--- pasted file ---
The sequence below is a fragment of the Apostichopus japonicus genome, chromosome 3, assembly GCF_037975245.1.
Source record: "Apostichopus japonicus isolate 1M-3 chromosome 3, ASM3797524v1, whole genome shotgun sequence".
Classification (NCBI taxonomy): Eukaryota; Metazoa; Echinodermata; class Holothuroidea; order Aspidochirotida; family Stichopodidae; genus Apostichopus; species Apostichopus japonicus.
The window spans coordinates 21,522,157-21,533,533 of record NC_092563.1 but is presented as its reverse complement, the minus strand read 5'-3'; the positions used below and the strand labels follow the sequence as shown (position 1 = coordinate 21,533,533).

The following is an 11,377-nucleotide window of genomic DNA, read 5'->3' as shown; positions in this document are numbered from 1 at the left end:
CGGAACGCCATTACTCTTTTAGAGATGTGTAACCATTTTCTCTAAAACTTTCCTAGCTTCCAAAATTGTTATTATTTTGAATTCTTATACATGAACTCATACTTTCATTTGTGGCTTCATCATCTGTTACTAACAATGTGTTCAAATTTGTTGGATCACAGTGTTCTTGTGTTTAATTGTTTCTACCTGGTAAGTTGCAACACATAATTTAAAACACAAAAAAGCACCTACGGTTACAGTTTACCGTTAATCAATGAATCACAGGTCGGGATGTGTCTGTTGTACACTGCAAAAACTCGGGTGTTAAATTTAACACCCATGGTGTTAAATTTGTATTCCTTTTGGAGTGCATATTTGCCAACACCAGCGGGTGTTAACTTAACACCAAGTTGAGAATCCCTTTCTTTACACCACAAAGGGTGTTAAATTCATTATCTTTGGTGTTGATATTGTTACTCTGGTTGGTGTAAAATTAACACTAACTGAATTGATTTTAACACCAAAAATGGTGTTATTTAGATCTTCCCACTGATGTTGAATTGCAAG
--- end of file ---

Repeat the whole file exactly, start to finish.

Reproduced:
The sequence below is a fragment of the Apostichopus japonicus genome, chromosome 3, assembly GCF_037975245.1.
Source record: "Apostichopus japonicus isolate 1M-3 chromosome 3, ASM3797524v1, whole genome shotgun sequence".
Classification (NCBI taxonomy): Eukaryota; Metazoa; Echinodermata; class Holothuroidea; order Aspidochirotida; family Stichopodidae; genus Apostichopus; species Apostichopus japonicus.
The window spans coordinates 21,522,157-21,533,533 of record NC_092563.1 but is presented as its reverse complement, the minus strand read 5'-3'; the positions used below and the strand labels follow the sequence as shown (position 1 = coordinate 21,533,533).

The following is an 11,377-nucleotide window of genomic DNA, read 5'->3' as shown; positions in this document are numbered from 1 at the left end:
CGGAACGCCATTACTCTTTTAGAGATGTGTAACCATTTTCTCTAAAACTTTCCTAGCTTCCAAAATTGTTATTATTTTGAATTCTTATACATGAACTCATACTTTCATTTGTGGCTTCATCATCTGTTACTAACAATGTGTTCAAATTTGTTGGATCACAGTGTTCTTGTGTTTAATTGTTTCTACCTGGTAAGTTGCAACACATAATTTAAAACACAAAAAAGCACCTACGGTTACAGTTTACCGTTAATCAATGAATCACAGGTCGGGATGTGTCTGTTGTACACTGCAAAAACTCGGGTGTTAAATTTAACACCCATGGTGTTAAATTTGTATTCCTTTTGGAGTGCATATTTGCCAACACCAGCGGGTGTTAACTTAACACCAAGTTGAGAATCCCTTTCTTTACACCACAAAGGGTGTTAAATTCATTATCTTTGGTGTTGATATTGTTACTCTGGTTGGTGTAAAATTAACACTAACTGAATTGATTTTAACACCAAAAATGGTGTTATTTAGATCTTCCCACTGATGTTGAATTGCAAG